Capitalism: Does government help or hurt?

This entry is part 3 of 5 in the series Capitalism
Treasury employees and other federal workers protest the government shutdown. Photo by Keith Ellison from Minneapolis. Released for public use via Wikimedia Commons.

Treasury employees and other federal workers protest the government shutdown. Photo by Keith Ellison from Minneapolis. Released for public use via Wikimedia Commons.

Confidence in our economy is dropping like a stone. Gallup reports that last week saw the single biggest drop in economic confidence since September 2008—when Lehman Brothers collapsed and triggered a global economic crisis.

Is government to blame for our plummeting confidence?

Can government fix things?

Few Americans think the federal government is generally working, according to a 2013 survey by the Public Religion Research Institute (PRRI). Only 10% of Democrats said that it was generally working, with only 2% of Republicans and 2% of Tea Partiers saying the same. The PRRI poll was taken before the shutdown, and I’m sure even fewer would now say that our federal government is generally working.

The majority opinion in every political camp is that the government is completely broken or broken but still working in some areas. Tea Partiers are the most likely to say the government is completely broken (51%). Democrats are the least likely to see it that way (15%).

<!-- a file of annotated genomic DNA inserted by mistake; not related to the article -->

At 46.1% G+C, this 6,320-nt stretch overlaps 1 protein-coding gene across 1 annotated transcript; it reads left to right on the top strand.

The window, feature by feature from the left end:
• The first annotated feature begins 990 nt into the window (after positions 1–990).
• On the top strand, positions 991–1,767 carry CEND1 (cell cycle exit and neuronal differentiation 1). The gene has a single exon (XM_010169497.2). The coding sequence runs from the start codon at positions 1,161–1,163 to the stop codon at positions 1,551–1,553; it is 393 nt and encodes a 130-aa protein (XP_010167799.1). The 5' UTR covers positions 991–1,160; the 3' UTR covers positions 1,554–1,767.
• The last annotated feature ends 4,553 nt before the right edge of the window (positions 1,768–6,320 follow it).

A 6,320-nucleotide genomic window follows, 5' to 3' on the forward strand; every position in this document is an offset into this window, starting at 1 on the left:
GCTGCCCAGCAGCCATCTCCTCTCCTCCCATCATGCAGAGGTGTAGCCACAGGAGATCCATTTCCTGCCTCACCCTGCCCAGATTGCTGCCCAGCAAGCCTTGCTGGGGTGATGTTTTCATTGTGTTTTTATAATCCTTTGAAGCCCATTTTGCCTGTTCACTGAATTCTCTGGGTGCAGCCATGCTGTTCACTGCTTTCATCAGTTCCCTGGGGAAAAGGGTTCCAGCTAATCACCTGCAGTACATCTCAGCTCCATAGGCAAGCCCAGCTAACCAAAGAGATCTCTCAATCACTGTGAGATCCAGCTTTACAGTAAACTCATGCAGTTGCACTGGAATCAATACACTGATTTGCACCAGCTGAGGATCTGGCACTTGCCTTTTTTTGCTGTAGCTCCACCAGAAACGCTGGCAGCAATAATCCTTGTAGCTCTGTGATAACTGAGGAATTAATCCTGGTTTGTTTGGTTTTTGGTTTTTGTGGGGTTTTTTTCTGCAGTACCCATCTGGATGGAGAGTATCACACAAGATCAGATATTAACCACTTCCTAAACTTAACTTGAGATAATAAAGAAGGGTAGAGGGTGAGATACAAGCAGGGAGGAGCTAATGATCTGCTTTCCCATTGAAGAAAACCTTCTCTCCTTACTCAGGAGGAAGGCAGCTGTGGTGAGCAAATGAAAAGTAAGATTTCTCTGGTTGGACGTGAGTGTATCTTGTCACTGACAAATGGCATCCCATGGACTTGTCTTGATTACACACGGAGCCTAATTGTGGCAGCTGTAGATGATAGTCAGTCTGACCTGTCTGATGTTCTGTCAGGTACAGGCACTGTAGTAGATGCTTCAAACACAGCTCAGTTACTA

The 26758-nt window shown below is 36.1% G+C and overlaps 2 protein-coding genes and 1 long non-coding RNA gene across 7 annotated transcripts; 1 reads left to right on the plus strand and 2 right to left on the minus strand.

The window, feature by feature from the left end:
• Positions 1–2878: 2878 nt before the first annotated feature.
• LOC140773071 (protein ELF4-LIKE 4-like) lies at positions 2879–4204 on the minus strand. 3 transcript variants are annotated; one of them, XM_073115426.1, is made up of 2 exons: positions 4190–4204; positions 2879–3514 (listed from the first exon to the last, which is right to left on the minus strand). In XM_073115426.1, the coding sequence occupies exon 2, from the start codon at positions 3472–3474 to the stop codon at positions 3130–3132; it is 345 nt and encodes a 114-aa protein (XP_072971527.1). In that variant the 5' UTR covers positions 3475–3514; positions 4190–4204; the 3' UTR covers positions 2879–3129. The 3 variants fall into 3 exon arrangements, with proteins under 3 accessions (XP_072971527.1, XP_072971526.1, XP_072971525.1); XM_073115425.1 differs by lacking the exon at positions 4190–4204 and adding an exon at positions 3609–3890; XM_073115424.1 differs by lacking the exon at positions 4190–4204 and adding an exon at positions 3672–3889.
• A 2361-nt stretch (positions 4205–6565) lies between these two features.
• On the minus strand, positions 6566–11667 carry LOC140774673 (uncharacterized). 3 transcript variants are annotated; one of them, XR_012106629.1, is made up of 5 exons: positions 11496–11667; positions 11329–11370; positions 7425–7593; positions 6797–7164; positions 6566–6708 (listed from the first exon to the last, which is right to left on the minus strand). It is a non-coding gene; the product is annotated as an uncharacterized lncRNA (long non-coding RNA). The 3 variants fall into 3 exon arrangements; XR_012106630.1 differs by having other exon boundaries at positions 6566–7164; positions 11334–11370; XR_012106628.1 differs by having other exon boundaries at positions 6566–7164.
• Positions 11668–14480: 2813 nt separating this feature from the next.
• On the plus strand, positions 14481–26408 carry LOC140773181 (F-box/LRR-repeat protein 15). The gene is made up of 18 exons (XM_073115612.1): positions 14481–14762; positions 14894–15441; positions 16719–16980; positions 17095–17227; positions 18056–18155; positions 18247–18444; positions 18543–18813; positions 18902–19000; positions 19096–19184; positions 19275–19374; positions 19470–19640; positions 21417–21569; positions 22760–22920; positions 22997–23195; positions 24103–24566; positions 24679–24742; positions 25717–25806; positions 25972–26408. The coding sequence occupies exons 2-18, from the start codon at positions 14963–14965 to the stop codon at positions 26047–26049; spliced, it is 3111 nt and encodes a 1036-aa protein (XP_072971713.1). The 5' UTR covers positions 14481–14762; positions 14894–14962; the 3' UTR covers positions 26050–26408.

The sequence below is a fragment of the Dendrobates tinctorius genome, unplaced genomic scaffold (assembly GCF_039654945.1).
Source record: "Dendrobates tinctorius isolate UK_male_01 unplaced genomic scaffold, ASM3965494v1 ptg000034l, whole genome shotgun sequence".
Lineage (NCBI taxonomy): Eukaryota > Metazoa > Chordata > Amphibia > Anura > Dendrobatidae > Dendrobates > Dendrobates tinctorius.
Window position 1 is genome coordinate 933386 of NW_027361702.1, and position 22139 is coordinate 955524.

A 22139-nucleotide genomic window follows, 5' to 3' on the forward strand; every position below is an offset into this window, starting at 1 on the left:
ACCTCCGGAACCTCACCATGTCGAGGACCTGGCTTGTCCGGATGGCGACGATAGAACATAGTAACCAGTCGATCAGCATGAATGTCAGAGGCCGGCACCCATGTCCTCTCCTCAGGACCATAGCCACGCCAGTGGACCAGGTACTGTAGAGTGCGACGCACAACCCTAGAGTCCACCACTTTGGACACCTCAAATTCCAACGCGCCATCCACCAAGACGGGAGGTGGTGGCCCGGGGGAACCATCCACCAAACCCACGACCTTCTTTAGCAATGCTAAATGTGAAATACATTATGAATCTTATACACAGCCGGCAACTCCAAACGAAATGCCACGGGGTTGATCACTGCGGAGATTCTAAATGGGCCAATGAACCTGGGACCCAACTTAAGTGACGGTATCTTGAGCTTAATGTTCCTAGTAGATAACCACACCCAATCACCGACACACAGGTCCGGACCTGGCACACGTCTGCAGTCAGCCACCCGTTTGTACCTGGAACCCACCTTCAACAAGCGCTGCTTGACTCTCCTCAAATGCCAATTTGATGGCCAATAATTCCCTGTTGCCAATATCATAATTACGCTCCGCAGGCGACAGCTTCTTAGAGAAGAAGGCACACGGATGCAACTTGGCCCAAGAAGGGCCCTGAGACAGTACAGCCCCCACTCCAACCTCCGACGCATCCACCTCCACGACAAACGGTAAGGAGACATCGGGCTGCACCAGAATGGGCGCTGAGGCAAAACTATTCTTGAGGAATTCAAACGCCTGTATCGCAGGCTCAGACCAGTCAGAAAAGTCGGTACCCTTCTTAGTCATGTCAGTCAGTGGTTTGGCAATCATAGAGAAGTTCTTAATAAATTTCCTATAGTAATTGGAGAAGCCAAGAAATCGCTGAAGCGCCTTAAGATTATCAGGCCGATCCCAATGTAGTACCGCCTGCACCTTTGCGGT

Is there any group that gives high marks to the federal government? Among racial and ethnic groups, Latino Americans are the most likely to say the government is generally working or working but with major problems. About 40% say so. Black and white Americans give the lowest marks

Millennial-age Americans are more positive than their elders. About four of ten (39%) say the federal government is generally working, or working but with major problems. Baby boomers give the lowest marks.

How confident are you today in our economy?

Do you think the federal government is broken?

Do you think is it generally working?

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